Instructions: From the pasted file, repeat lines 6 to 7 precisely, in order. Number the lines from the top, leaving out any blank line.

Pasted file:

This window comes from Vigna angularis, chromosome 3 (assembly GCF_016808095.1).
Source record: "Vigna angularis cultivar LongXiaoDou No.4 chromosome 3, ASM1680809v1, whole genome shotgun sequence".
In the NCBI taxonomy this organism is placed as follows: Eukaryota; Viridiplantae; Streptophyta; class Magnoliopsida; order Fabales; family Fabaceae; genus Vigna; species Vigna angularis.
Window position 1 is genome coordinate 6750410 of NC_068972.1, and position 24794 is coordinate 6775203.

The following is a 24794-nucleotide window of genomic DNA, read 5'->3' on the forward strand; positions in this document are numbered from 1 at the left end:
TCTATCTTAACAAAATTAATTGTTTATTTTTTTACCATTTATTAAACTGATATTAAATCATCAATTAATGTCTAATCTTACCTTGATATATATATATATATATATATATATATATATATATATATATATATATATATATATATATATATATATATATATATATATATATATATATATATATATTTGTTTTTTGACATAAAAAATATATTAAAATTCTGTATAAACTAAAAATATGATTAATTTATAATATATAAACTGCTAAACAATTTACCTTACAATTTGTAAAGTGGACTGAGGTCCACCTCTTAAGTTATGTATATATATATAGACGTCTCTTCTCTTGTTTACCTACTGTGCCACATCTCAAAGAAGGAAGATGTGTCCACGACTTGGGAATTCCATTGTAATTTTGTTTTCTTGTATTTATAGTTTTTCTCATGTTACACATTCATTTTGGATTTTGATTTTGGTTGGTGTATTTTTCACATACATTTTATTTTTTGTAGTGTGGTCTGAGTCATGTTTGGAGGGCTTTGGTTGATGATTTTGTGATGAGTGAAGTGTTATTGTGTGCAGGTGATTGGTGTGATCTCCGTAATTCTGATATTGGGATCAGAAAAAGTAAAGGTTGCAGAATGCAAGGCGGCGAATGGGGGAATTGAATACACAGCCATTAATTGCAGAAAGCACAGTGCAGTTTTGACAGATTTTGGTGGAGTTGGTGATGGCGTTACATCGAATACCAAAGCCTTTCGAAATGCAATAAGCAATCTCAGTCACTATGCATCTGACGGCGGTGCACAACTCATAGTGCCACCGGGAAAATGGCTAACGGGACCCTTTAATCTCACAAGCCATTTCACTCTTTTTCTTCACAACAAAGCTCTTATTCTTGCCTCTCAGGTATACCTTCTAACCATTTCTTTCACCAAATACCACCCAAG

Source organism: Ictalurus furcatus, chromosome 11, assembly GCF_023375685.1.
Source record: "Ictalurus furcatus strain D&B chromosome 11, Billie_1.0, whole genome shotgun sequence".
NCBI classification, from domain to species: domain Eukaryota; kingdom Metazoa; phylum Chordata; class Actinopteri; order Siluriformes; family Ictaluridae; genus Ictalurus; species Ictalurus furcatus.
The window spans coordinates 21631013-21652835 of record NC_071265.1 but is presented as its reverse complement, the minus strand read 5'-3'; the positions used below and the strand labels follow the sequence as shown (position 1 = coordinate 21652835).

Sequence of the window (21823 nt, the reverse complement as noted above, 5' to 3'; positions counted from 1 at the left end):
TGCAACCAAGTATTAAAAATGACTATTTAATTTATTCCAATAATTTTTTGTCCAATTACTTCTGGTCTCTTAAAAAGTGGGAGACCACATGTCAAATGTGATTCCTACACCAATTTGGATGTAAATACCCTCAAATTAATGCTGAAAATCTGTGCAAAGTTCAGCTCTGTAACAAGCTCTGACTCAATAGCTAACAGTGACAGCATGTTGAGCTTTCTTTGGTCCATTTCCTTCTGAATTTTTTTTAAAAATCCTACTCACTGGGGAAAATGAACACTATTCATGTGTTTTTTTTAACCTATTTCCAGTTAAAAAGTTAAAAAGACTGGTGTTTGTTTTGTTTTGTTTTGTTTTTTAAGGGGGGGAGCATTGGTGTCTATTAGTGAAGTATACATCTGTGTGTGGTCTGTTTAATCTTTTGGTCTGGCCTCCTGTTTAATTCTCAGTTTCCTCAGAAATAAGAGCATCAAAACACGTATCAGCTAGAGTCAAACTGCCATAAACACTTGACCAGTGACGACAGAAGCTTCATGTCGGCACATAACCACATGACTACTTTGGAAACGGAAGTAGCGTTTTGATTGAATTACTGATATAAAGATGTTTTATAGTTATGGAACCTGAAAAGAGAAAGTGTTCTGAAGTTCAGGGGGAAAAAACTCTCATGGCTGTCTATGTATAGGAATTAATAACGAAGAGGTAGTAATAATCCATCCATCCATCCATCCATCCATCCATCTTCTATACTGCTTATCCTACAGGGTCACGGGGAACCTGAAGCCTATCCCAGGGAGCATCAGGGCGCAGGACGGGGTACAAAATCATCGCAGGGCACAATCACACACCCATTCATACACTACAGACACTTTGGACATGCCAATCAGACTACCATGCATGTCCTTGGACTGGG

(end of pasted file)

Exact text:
TCTATCTTAACAAAATTAATTGTTTATTTTTTTACCATTTATTAAACTGATATTAAATCATCAATTAATGTCTAATCTTACCTTGATATATATATATATATATATATATATATATATATATATATATATATATATATATATATATATATATATATATATATATATATATATATATATATATATTTGTTTTTTGACATAAAAAATATATTAAAATTCTGTATAAACTAAAAATATGATTAATTTATAATATATAAACTGCTAAACAATTTACCTTACAATTTGTAAAGTGGACTGAGGTCCACCTCTTAAGTTATGTATATATATATAGACGTCTCTTCTCTTGTTTACCTACTGTGCCACATCTCAAAGAAGGAAGATGTGTCCACGACTTGGGAATTCCATTGTAATTTTGTTTTCTTGTATTTATAGTTTTTCTCATGTTACACATTCATTTTGGATTTTGATTTTGGTTGGTGTATTTTTCACATACATTTTATTTTTTGTAGTGTGGTCTGAGTCATGTTTGGAGGGCTTTGGTTGATGATTTTGTGATGAGTGAAGTGTTATTGTGTGCAGGTGATTGGTGTGATCTCCGTAATTCTGATATTGGGATCAGAAAAAGTAAAGGTTGCAGAATGCAAGGCGGCGAATGGGGGAATTGAATACACAGCCATTAATTGCAGAAAGCACAGTGCAGTTTTGACAGATTTTGGTGGAGTTGGTGATGGCGTTACATCGAATACCAAAGCCTTTCGAAATGCAATAAGCAATCTCAGTCACTATGCATCTGACGGCGGTGCACAACTCATAGTGCCACCGGGAAAATGGCTAACGGGACCCTTTAATCTCACAAGCCATTTCACTCTTTTTCTTCACAACAAAGCTCTTATTCTTGCCTCTCAGGTATACCTTCTAACCATTTCTTTCACCAAATACCACCCAAG

Source organism: Ictalurus furcatus, chromosome 11, assembly GCF_023375685.1.